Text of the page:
EIA data shows solar thermal has the lowest capacity factor of all renewables, but adding thermal storage can completely change the picture.
Winter clouds may help the Mojave Desert bloom but they can be a burden for concentrated solar power (CSP), Energy Information Administration figures show.
According to the EIA’s Electric Power Monthly report, U.S. CSP or solar thermal plants had a capacity factor of less than 22 percent in 2017, the lowest of any renewable energy technology in the country.
The figure is 5 percent below solar PV and also much less than typical CSP capacity factors found in other published sources.
In theory, CSP under sunny conditions should be able to beat PV’s capacity factors because it is not as directly dependent on sunlight for electricity generation, even without storage.
Under normal operations, the temperature of a CSP plant’s heat transfer fluid and the inertia of its turbine could potentially give the plant a measure of ride-through capacity that might enable it to carry on generating electricity during moments of cloud cover.
For this reason, published sources usually give even moderately inefficient CSP technologies a capacity factor equal to or higher than that typically achieved with PV.
The International Renewable Energy Agency, for example, estimates an average capacity factor of between 25 percent and 28 percent for zero-storage parabolic trough CSP, the most commonly used plant design in the U.S.
The EIA’s low capacity factors for CSP led some experts to question the data.
“I have no idea how they determined the capacity factor for CSP, but I do know that for Solana it is 41 percent and for Mojave it is 29 percent,” said Fred Morse, president of clean energy consultancy Morse Associates.
The Mojave figure is significant because it is for a parabolic trough plant that does not have thermal storage, which is the case for most of the U.S. CSP fleet.
It is also consistent with published figures for CSP capacity factors in other plants without storage, including PS 20 in Spain, with a capacity factor of 27 percent, and eSolar’s Sierra SunTower in California, with 30 percent.
But there could be good reasons for the EIA to be recording a figure that is significantly lower. For a start, the EIA data set includes output from the oldest commercial CSP complex on the planet, the Solar Electric Generating Station (SEGS).
The plants that make up SEGS were designed and largely commissioned in the 1980s. Although a couple of units have now been decommissioned, there are still 310 megawatts of operational plant, National Renewable Energy Laboratory records show.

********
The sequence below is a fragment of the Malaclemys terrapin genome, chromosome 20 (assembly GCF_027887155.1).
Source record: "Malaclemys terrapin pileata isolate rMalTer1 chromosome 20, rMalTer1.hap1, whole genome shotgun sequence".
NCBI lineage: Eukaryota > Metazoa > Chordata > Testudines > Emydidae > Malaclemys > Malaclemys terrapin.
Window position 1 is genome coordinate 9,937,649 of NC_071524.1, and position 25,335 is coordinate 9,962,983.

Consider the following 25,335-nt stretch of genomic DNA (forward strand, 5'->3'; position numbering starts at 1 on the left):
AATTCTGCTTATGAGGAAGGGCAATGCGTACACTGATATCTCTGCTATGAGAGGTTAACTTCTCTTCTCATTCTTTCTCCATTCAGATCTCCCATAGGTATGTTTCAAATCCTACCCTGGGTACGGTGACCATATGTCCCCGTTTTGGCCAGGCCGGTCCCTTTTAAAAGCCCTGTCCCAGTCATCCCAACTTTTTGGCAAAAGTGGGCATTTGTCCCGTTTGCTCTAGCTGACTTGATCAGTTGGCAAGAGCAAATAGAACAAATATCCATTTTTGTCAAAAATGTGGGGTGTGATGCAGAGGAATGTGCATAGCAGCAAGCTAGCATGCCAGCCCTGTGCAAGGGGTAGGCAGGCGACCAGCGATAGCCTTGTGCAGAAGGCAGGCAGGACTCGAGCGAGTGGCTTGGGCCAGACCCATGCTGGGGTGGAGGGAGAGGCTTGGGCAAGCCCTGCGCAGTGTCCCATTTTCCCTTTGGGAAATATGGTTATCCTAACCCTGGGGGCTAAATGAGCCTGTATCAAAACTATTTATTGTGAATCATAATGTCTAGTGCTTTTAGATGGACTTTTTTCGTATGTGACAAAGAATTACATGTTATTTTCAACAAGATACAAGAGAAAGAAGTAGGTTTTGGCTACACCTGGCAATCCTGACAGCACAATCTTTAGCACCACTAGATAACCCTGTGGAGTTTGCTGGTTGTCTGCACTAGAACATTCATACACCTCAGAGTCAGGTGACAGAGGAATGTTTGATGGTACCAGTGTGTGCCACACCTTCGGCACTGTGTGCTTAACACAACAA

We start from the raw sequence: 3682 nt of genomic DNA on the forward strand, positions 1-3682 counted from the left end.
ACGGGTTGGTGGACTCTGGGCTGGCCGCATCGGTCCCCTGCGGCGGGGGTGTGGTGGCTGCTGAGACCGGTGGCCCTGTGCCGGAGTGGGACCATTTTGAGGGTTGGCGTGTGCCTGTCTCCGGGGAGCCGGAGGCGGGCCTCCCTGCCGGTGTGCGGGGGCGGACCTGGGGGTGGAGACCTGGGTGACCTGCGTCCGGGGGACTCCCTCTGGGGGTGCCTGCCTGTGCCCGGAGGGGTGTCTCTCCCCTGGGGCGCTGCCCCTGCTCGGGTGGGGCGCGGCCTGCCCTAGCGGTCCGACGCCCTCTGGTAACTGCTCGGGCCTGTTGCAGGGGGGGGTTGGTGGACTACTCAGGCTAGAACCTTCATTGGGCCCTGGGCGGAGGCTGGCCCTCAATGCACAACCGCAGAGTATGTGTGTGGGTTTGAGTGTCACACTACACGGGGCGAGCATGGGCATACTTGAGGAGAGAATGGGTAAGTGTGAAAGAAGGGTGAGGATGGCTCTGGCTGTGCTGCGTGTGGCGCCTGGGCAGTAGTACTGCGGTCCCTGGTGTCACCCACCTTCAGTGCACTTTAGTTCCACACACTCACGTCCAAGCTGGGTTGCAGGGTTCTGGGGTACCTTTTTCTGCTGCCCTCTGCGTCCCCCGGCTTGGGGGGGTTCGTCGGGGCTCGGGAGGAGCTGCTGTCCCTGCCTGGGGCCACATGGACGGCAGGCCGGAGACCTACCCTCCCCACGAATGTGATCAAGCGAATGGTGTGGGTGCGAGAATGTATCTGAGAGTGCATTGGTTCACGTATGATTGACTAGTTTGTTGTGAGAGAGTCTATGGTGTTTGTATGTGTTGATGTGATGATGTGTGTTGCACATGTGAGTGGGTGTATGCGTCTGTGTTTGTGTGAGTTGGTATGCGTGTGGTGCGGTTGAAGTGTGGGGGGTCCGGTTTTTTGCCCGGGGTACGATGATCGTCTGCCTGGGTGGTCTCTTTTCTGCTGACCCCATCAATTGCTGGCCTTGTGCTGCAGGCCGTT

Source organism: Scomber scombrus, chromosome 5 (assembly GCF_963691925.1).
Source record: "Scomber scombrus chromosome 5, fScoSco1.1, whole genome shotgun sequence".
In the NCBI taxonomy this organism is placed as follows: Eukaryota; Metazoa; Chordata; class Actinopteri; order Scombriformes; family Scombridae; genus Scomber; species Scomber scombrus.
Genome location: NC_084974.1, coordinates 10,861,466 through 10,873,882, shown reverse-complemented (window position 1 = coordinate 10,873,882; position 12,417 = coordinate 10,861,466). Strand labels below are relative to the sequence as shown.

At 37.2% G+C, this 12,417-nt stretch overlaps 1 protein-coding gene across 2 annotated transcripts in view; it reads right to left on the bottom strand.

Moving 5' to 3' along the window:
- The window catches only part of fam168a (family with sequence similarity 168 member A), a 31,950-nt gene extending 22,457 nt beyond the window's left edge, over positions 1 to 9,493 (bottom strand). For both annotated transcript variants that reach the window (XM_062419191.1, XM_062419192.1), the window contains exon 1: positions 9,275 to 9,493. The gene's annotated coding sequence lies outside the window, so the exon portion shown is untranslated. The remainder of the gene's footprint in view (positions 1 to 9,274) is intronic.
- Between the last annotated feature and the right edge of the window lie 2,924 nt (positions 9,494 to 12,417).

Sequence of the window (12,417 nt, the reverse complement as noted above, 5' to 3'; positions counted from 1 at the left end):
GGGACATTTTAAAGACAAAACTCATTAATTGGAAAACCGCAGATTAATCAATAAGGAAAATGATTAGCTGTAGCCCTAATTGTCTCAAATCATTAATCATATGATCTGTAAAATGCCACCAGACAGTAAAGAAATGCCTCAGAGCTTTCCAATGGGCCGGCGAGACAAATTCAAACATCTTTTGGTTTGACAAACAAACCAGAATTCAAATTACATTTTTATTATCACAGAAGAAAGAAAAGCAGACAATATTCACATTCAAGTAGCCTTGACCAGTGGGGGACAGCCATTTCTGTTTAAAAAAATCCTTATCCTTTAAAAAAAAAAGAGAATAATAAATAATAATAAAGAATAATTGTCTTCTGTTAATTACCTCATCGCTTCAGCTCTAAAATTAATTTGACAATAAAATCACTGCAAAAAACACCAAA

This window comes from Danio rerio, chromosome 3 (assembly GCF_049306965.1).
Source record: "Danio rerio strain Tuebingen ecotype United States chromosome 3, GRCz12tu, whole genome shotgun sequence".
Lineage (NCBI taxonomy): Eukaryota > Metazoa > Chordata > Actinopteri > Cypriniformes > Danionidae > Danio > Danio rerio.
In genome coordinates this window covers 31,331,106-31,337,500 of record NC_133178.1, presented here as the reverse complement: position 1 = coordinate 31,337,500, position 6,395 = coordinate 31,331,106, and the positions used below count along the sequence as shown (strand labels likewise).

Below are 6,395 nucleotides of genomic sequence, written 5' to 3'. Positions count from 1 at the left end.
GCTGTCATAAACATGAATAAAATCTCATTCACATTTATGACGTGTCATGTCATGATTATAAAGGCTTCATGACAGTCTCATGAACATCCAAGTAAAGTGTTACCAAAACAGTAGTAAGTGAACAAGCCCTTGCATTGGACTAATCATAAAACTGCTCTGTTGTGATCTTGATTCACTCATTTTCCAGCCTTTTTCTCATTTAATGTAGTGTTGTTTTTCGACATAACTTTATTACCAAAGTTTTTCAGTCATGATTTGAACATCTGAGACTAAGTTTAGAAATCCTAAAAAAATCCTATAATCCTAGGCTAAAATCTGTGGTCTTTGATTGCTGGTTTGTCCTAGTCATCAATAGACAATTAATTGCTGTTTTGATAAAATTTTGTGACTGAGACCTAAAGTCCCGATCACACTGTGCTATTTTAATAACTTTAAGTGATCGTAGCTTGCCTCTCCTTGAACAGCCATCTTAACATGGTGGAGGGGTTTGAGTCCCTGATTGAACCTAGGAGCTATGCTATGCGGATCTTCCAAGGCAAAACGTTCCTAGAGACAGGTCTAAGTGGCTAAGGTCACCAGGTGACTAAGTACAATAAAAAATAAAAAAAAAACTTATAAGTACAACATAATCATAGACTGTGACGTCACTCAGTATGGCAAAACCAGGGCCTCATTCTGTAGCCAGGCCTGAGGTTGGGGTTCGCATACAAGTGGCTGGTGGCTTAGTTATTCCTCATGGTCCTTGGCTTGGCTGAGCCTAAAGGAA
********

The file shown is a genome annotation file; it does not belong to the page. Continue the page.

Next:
The SEGS parabolic trough complex has an admirable operational record but is unlikely to boast the efficiency of newer projects such as Mojave. And closer inspection of the EIA data shows that its location may not be helping.
Although SEGS’s siting in the Mojave Desert was intended to capture some of best solar resource in the U.S., clouds start to roll into the region from November and by February the location can be overcast more than 50 percent of the time.
This coincides with a significant dip in the monthly CSP capacity factors recorded by the EIA. In January 2016 and 2017, for example, the average U.S. capacity factor for CSP was only around 7 percent.
Meanwhile PV, which is able to produce some electricity even under cloud cover, mustered more than a 15 percent capacity factor nationwide in January 2016 and nearly 17 percent over the same period in 2017.
For CSP advocates, the answer to low capacity factors is simple: adding thermal storage can completely change the picture. Solana, for example, gets its 40 percent-plus capacity factor largely thanks to six hours of molten salt storage. And the CSP industry is well aware of this value.
“We see no reason any future CSP projects will be built unless they have significant storage,” said Kevin Smith, chief executive officer of SolarReserve, the developer of Crescent Dunes, a project with a ten-hour thermal store.
The problem CSP faces in the U.S. is that there is not much appetite to build new plants. And when the data makes it look as though it will deliver less energy for more than the cost of PV, there may be little incentive to change that.